Well, choreography was the main thing back in those days. It was all about body expression. It’s kind of like watching a Charlie Chaplin movie where you really appreciate how he interacts with the audience with his body if you look at these silent films. When you look back at the ‘70s or even the ’60s, look at martial art movies coming from Hong Kong, first of all there’s no story, but you like it. Somehow the audience was attracted to these types of performers. Then because of that, it gave us an open window for filmmakers to grow and became filmmakers. All the Hong Kong filmmakers that came along started off on this type of primitive filmmaking. We didn’t know anything about filmmaking. We started off doing these kinds of Kung Fu movies and nowadays, of course the world changed. I was just one of those fortunate guys that I started off really, really early and understands the world. When I started in the mid-‘80s, I cut my films on the Steenbeck. I don't know if you know what a Steenbeck is. It’s an editing machine.
 

I absolutely do. I used one in film school.

I used to cut my films and we’re talking about hundreds of shots, as you know, to formulate action movies. Especially these Kung Fu movies, there’s a lot of quick cut shots. So just thousands of short cut shots where I was trying to cut the film together in pieces in an old Steenbeck machine. I remember a time when I was in China to do one of those martial arts projects, and they didn’t even have the Steenbeck. They had the old Russian model. It wasn’t even a machine with four wheels or eight wheels. You know those really old ones where you roll with one hand? I actually cut an action movie on that. So I was very fortunate. I started off in that area and then had the opportunities as a working actor and learned acting and learned true filmmaking, from then to know.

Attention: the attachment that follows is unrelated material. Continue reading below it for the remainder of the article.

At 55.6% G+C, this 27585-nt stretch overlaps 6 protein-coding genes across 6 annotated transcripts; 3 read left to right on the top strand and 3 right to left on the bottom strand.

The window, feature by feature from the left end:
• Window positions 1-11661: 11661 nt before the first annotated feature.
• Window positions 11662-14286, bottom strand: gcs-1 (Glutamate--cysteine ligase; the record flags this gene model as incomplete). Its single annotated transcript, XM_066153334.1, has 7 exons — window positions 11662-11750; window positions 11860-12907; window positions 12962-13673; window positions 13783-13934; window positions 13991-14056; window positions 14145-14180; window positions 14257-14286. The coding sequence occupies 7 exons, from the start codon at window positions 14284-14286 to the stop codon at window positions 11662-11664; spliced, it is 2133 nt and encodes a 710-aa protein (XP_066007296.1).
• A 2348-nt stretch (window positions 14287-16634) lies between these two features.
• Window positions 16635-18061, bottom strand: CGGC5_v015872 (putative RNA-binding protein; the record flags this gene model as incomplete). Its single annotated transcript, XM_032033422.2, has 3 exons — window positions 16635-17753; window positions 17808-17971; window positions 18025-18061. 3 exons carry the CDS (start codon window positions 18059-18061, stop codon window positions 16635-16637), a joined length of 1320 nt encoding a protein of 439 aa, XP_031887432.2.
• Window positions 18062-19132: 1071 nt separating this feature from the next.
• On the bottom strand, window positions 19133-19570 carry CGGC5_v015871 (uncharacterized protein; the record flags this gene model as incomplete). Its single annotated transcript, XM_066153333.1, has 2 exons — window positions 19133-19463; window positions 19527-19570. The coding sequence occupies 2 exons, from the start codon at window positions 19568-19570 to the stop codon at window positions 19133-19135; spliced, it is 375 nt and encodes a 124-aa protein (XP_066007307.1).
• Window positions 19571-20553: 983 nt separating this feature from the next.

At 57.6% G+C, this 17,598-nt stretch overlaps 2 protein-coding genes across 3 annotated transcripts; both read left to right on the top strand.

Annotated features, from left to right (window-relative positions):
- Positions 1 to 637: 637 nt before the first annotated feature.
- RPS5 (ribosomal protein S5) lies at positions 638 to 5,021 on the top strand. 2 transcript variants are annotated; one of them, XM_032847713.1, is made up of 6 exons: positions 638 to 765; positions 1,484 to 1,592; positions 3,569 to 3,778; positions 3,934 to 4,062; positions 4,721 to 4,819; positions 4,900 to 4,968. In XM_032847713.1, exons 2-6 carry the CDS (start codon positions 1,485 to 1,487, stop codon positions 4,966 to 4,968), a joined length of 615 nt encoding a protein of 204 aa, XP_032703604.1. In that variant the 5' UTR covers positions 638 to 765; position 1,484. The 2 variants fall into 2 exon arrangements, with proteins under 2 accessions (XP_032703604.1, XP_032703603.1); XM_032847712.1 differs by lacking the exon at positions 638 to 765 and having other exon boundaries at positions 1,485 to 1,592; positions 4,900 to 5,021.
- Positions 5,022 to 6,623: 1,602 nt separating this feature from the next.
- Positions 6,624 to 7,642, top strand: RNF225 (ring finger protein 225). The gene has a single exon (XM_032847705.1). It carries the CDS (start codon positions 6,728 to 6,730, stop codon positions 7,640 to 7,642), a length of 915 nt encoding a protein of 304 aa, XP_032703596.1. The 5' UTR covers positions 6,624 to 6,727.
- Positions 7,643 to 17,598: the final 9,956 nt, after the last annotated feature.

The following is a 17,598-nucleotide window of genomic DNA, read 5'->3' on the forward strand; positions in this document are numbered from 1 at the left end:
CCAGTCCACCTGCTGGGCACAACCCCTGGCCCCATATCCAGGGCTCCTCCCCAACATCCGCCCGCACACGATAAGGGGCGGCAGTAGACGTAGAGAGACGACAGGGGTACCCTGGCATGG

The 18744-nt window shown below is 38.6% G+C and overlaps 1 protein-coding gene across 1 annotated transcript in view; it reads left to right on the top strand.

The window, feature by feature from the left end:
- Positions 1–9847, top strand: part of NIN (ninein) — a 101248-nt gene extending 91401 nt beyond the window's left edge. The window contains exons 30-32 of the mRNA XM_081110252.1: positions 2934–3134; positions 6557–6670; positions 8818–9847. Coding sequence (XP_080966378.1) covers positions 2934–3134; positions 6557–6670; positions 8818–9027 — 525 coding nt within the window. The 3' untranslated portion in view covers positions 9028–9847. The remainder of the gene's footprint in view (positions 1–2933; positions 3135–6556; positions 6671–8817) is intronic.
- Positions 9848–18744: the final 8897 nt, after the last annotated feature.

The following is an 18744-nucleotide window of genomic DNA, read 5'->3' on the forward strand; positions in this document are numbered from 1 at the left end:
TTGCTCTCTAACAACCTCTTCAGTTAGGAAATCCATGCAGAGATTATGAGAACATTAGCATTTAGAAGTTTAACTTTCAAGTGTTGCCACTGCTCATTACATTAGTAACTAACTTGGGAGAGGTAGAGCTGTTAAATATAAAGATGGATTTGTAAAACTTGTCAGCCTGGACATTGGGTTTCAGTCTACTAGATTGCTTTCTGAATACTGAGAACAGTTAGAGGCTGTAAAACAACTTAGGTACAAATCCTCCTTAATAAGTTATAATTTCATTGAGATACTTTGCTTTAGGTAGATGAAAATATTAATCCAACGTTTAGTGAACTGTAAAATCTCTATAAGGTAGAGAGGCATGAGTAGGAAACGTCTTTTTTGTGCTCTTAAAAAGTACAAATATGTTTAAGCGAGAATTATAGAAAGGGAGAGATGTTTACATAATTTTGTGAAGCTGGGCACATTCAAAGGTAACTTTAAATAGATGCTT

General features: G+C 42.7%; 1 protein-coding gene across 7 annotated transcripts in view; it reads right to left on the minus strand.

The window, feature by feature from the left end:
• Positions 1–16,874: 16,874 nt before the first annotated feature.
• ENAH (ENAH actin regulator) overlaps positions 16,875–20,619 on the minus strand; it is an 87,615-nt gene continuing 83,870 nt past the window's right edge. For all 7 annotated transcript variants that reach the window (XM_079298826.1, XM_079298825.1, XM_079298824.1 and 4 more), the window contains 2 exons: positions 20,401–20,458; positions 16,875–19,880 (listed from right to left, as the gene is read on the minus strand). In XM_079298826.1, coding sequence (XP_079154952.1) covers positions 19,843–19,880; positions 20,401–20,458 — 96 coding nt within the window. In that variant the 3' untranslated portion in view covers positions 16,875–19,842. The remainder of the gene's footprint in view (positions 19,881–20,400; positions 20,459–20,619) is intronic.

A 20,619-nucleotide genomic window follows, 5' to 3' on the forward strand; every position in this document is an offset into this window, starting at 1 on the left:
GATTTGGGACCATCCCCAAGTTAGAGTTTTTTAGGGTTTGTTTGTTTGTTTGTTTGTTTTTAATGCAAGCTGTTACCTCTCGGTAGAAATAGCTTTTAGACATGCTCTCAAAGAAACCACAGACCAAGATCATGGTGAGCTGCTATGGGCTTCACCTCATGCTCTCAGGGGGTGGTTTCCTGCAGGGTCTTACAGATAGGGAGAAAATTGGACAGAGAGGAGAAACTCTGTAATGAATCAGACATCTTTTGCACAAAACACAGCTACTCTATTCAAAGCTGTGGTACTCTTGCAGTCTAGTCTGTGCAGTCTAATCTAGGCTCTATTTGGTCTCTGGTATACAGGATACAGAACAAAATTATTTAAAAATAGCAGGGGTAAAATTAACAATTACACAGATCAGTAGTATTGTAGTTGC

And working with Wang Yu and Kara Hui?

Great. I love working with older actors because number one, I can learn so much from them because they have so much experience. And it’s fun to hear their stories from their era, some of the jokes. Sometimes you need a little balancing because it’s so stressful, especially making an action movie, especially when I’m the action director as well because I’m very hard on myself. Every movie I try to be as innovative as possible and it’s really, really hard. How much more fresh can you do it in each film? But it’s a good balance to have a little bit of joking around on the set.
 

With the story in Dragon, did you think about the American film A History of Violence?

Actually, I recall Peter Chan, our director, really was inspired by that movie.